Retinal Detachment

Thursday, June 02, 2016

Retinal detachment is a disorder of the eye in which the retina peels away from its underlying layer of support tissue. It is an emergency that needs prompt medical treatment to save vision in the affected eye. Dr. Edward Hill tells us more about retinal detachment in todays 60 Second Housecall.

Dr. Hill:

Retinal detachment describes an emergency situation in which a thin layer of tissue at the back of the eyethe retinapulls away from its normal position.

Retinal detachment separates the retinal cells from the layer of blood vessels that provides oxygen and nourishment. It can be caused a sagging vitreous, the gel-like material that fills the inside of the eye. Other causes can include injury or advanced diabetes.

The longer retinal detachment goes untreated, the greater your risk of permanent vision loss.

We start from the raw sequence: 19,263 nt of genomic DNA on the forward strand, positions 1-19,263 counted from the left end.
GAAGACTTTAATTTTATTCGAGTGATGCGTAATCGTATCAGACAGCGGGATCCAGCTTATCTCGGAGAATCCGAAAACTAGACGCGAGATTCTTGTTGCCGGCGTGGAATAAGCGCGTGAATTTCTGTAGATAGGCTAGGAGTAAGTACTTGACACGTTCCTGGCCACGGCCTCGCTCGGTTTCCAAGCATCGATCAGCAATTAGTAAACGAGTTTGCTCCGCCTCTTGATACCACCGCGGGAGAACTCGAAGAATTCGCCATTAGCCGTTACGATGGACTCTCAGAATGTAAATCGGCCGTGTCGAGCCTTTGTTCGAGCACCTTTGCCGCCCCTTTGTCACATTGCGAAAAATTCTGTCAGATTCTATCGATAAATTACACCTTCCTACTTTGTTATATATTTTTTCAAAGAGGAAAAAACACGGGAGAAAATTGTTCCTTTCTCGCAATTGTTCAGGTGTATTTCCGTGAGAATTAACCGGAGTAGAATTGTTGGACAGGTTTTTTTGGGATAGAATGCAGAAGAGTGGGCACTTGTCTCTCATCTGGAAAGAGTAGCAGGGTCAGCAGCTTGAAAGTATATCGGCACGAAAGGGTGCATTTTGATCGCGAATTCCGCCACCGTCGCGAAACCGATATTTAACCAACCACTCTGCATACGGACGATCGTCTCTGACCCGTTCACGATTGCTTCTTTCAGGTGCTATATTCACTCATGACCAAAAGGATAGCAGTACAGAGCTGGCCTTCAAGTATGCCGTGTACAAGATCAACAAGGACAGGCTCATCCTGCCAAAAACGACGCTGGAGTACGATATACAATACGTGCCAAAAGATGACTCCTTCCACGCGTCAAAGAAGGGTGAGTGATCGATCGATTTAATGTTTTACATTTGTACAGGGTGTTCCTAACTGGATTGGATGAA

Retinal detachment is painless but warning signs almost always appear before it occurs or has advanced. These warning signs of retinal detachment include the sudden appearance of floaters, which are small dots, specks, strings or clouds moving in your field of vision. Other warning signs include flashes and reduced vision.

The retina does not work when it is detached and vision becomes blurry. A retinal detachment is a very serious problem that almost always causes blindness unless it is treated with detached retina surgery.

For North Mississippi Medical Center, Im Dr. Edward Hill.